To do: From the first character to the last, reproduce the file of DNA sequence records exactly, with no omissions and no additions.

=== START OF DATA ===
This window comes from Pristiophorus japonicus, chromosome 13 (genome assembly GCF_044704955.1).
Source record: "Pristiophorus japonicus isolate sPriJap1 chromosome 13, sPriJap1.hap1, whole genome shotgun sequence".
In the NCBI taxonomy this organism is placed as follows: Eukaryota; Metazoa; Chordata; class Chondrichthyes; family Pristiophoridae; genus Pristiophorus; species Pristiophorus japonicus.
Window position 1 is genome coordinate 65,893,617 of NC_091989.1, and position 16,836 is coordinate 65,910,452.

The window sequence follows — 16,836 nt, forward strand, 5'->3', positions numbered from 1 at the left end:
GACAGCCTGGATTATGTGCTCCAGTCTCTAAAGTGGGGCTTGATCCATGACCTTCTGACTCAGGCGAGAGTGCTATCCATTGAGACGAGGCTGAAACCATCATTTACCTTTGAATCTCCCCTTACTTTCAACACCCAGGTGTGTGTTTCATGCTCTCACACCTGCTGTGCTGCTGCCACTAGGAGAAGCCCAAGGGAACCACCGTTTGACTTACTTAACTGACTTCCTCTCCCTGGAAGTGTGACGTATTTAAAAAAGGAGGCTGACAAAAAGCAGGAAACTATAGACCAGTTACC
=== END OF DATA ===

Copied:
This window comes from Pristiophorus japonicus, chromosome 13 (genome assembly GCF_044704955.1).
Source record: "Pristiophorus japonicus isolate sPriJap1 chromosome 13, sPriJap1.hap1, whole genome shotgun sequence".
In the NCBI taxonomy this organism is placed as follows: Eukaryota; Metazoa; Chordata; class Chondrichthyes; family Pristiophoridae; genus Pristiophorus; species Pristiophorus japonicus.
Window position 1 is genome coordinate 65,893,617 of NC_091989.1, and position 16,836 is coordinate 65,910,452.

The window sequence follows — 16,836 nt, forward strand, 5'->3', positions numbered from 1 at the left end:
GACAGCCTGGATTATGTGCTCCAGTCTCTAAAGTGGGGCTTGATCCATGACCTTCTGACTCAGGCGAGAGTGCTATCCATTGAGACGAGGCTGAAACCATCATTTACCTTTGAATCTCCCCTTACTTTCAACACCCAGGTGTGTGTTTCATGCTCTCACACCTGCTGTGCTGCTGCCACTAGGAGAAGCCCAAGGGAACCACCGTTTGACTTACTTAACTGACTTCCTCTCCCTGGAAGTGTGACGTATTTAAAAAAGGAGGCTGACAAAAAGCAGGAAACTATAGACCAGTTACC